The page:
tech track papers
Categories: 2018, Aircraft Safety in a Space World and Mission Assurance
The growing frequency of launches and re-entries of space vehicles has increased impact on other users of the National Airspace. Because these activities have a relatively high probability of failure, the FAA closes airspace proactively to mitigate the potential impact of debris resulting from a breakup event. The FAA Office of NextGen and Office of Commercial Space Transportation have been working to develop a systematic solution to reduce the spatial and temporal extent of airspace closures. A key element of the solution is developing the capability to respond in real-time to a failure. This requires data communication between the space vehicle and the FAA, procedures to communicate air traffic direction to pilots, and software to compute the real-time determination of the hazarded area. A key objective is to maximize the time allotted for aircraft to fly out of the hazarded region.
We have developed models, algorithms, and prototype software to compute four-dimensional aircraft hazard volumes within seconds following a presumed space vehicle failure. This process accounts for many physical processes, including the behavior of an intact vehicle from the last available state, breakup dynamics, fall of debris, the vulnerability of aircraft. The method characterizes uncertainty in each of these processes (also given that only limited information may be available in real-time). The resulting volume must be optimized to be small enough such that there is time for aircraft to exit it, but large enough to sufficiently mitigate the risk to aircraft. The approach is based on significant experience with probabilistic modeling of the hazards to aircraft, combined with testing numerous potential failure scenarios of launch and re-entry vehicles.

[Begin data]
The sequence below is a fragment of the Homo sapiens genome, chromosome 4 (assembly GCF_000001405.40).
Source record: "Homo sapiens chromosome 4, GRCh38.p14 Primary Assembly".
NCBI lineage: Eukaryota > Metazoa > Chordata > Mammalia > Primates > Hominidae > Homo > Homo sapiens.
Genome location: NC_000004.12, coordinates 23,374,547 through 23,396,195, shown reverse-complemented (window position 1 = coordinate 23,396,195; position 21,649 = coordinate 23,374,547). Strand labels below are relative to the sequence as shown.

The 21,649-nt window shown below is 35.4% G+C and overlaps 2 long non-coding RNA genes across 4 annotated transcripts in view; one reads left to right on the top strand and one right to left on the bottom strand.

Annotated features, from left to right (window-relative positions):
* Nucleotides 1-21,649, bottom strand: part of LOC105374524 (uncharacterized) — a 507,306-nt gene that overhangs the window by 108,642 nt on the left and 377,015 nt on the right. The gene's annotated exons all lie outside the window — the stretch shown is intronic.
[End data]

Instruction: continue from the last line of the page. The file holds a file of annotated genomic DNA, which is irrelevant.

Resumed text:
Author: Erik LarsonTopic: Aircraft Safety in a Space World and Mission Assurance